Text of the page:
Sarafina Pagnotta stands in the lobby of the Canadian War Museum, her attention suddenly grabbed by a group of visiting students. “It’s not usually this busy on a Wednesday morning,” she says.
But Pagnotta isn’t bothered. After all, it was on a school trip when her desire to work at the museum first sparked. “I was fascinated by the winding hallways of the gallery spaces and the amount of knowledge that’s held both in the exhibitions and the collections,” says Pagnotta.
Pagnotta, 23, is in her second year of graduate studies at Carleton University in art history with a concurrent diploma in curatorial studies. In 2016, she graduated from her undergrad in history and religious studies at the University of Ottawa and during summer 2017, completed an internship at the war museum. There, she worked on exhibitions as a curatorial assistant and was credited as co-curator of a banner exhibition that displayed in Stockholm.
“I was able to learn the inner workings of the museum and follow the development of exhibitions from beginning to end,” says Pagnotta. “It was amazing practical experience, and just further confirmed that I’m on the right path.”
Many students are uncertain of what they want to do. But some, like Pagnotta, found their niche unexpectedly – and stayed with it. While it’s common for students on the path from high school to post-secondary to weave between career dreams and aspirations, others don’t budge. In Pagnotta’s case, the road has been simultaneously smooth and rough. While she’s known what she wants for some time, the fear of the unknown still sinks in from time to time.
“Some of my friends have told me they’re envious that I figured out what I wanted to do at such a young age and, most of the time, it is a blessing,” says Pagnotta. “But because I’ve been working toward this goal for so long, the possibility that it might never happen, or at least not happen in the way I’ve planned, is extremely daunting.”
Pagnotta plans to continue studying, then perform research at various institutions. She hopes to eventually return to the place that “sparked her passion for Canadian history” and, perhaps, spark that passion for another generation. “I want to work at developing exhibitions that will hopefully have the same impact on some other 13-year-old that they had on me.”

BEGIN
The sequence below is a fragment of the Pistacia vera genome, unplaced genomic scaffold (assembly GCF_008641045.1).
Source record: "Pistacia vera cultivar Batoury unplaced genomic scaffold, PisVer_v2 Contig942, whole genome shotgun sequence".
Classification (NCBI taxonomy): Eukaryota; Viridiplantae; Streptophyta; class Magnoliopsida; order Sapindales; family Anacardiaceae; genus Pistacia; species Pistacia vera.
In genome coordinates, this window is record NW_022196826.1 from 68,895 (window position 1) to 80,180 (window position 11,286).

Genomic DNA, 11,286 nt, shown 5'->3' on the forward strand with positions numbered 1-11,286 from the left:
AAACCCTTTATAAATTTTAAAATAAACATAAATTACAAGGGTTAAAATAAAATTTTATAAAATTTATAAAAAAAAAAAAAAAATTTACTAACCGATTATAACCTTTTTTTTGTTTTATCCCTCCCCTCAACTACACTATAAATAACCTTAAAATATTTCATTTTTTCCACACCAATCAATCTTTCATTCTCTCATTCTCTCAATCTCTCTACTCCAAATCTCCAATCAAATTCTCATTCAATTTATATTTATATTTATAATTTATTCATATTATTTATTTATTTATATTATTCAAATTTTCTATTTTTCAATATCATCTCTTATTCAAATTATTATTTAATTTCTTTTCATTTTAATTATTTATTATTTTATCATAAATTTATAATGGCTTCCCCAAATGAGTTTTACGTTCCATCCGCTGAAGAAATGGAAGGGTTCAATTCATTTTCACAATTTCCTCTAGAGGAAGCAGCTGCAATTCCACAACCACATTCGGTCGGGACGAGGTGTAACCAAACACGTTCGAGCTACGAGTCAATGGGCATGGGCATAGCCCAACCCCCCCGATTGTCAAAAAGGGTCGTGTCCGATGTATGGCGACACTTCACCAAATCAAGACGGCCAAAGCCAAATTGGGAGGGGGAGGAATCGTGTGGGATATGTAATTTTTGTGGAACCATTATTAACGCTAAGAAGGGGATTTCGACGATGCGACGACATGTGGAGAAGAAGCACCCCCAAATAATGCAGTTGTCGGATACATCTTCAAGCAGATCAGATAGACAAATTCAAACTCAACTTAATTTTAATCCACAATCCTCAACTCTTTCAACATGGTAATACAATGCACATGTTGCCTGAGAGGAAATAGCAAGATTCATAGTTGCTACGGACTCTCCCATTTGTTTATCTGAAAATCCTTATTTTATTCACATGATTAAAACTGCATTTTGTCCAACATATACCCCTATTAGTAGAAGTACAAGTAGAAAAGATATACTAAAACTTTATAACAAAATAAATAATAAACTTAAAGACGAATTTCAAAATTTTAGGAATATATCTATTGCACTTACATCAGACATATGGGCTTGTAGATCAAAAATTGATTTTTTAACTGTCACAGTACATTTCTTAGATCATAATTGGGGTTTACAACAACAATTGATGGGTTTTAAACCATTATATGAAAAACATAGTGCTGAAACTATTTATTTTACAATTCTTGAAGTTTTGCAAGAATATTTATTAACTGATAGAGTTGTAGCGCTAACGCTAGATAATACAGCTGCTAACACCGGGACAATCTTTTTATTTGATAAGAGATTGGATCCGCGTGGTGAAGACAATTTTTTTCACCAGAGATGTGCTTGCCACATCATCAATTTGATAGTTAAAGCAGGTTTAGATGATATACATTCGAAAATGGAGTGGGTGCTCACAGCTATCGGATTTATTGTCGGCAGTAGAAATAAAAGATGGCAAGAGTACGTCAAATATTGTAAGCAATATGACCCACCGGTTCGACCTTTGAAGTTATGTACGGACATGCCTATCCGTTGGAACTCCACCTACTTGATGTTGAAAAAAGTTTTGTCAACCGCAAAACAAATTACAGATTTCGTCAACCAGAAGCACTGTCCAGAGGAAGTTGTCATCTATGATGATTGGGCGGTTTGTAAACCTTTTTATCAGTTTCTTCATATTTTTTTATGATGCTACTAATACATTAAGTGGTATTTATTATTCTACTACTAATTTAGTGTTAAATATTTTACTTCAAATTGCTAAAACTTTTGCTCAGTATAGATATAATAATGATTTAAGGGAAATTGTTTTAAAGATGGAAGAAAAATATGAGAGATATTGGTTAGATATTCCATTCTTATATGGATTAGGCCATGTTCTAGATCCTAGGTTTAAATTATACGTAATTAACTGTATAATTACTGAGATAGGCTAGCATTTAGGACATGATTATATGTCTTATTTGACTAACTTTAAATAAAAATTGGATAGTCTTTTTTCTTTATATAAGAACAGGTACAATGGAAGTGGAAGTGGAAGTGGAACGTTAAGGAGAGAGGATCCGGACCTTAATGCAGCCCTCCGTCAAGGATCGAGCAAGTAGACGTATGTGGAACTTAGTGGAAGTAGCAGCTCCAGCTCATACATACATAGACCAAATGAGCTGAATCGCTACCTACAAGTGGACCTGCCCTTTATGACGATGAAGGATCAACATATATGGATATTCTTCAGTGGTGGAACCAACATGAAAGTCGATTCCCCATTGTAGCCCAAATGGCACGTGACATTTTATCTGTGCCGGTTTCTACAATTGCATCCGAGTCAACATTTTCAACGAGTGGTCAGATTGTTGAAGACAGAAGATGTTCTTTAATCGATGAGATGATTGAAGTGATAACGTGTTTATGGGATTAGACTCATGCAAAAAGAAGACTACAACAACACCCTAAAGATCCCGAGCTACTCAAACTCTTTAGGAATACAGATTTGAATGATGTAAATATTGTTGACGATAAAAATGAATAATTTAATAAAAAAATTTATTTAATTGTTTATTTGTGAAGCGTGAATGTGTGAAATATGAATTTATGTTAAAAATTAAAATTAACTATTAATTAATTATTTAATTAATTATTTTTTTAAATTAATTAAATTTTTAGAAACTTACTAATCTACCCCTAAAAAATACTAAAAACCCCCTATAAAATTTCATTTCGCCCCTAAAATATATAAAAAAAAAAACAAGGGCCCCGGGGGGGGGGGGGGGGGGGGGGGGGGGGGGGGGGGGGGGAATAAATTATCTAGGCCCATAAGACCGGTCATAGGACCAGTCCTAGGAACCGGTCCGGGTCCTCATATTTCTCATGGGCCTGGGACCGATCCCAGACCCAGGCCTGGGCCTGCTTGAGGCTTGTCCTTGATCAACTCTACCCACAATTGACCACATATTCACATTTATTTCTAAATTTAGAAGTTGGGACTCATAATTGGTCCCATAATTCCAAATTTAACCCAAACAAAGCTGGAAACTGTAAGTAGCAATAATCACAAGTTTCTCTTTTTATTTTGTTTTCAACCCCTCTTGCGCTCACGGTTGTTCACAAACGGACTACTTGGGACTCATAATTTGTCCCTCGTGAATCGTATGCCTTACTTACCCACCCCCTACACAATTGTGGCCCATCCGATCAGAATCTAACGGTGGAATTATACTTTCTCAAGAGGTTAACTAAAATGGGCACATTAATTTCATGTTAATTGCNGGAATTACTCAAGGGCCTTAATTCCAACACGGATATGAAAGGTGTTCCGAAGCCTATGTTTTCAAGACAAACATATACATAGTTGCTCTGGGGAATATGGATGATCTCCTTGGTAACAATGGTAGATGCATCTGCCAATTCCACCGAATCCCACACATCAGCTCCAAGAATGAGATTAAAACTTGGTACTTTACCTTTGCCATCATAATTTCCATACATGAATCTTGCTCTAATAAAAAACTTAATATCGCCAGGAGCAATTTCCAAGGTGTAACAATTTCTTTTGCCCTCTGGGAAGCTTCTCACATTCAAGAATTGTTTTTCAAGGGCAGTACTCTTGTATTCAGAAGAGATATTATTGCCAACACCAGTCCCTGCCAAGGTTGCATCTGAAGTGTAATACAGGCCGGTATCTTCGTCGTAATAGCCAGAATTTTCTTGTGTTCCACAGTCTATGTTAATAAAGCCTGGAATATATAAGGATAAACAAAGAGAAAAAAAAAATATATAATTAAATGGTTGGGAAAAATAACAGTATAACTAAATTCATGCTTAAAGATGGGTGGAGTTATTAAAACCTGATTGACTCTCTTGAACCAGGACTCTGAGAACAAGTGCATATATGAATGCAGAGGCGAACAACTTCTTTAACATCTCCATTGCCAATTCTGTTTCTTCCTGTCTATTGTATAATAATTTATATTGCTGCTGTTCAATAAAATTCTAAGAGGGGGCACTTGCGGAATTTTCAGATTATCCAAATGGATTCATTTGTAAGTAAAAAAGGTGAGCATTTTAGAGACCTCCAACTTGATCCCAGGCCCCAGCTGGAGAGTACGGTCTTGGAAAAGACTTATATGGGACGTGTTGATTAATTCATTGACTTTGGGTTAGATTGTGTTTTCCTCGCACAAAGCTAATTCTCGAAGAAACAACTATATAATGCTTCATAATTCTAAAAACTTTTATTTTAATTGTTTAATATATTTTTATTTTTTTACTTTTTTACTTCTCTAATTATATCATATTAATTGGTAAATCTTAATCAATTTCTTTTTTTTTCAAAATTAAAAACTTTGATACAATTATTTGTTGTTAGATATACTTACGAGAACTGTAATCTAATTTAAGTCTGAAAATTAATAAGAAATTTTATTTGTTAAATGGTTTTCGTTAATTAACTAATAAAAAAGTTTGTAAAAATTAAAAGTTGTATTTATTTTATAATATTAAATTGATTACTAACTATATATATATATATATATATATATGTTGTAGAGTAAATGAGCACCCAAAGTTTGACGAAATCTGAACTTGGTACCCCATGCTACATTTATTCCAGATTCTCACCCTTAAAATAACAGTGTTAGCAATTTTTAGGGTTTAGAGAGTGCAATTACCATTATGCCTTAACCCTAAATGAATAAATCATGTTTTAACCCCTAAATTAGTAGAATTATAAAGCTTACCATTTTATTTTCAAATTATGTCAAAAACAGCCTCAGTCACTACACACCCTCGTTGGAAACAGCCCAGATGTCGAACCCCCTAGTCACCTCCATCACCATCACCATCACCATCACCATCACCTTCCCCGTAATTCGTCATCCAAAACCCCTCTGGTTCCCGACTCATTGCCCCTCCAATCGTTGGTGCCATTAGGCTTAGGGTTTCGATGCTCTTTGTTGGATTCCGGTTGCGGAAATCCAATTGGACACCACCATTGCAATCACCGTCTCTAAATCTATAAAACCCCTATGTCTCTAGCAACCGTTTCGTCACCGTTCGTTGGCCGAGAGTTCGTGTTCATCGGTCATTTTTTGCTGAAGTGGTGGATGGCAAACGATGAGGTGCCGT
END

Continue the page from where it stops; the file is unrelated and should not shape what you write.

A personal experience is what led Hunter Grad to pursue his field, too. Grad was in a serious snowboarding accident when he was a young teen, which led him to the ER. Now, five years later, the 19-year-old Carleton University biomedical sciences student wants to give back. “It would be really great to help people like I was helped,” says Grad.
He was torn between going into marine biology or medicine, but he hasn’t had any doubts since starting the program. “I’d be equally as happy as doing marine biology as medicine, but the money is better in medicine,” he says. “But it’s not mainly for the money. I’m just interested in medicine because I have a lot of experiences as a patient.”
Like Grad, an experience as a patient is what brought Karissa Brazier to her field, too. The 22-year-old Algonquin College dental hygienist grad wanted to work in dental health after her childhood visits to her aunt’s dental office. “I knew I wanted to be in the health field and I enjoyed being at the dentist so I felt that was a good fit,” says Brazier, who’s been working as a dental hygienist in Muskoka Valley since receiving her accreditation in July 2017.
Although she always knew she wanted to be a dental hygienist, Brazier had her challenges during college. One of her biggest hurdles was the practical evaluations she had to go through, because of how critical they could be. “When it got really hard,” she says, “I had doubts if I wanted to finish it or not. I thought, ‘this is too hard, I’m going to fail.’ My family and friends were the only thing that got me through that.”
And with persistence and hard work, Brazier got through it. Practicing persistence is one of the most important things for young professionals to keep in mind, according to David Hall, cooperative education manager at Algonquin College. “If you don’t get your dream job or you’re not where you want to be, think of it as a stepping stone,” says Hall. “Our students who are persistent are the ones who succeed.”
Hall encourages students to be open-minded when applying for jobs. The students he works with are usually set on working in their fields, but the ones who end up employed are the ones who are also open to testing the waters of jobs within the field.
“A career isn’t one thing where you can find your apex,” says Hall. “One thing always leads to the next and sometimes you just never know what the next is.”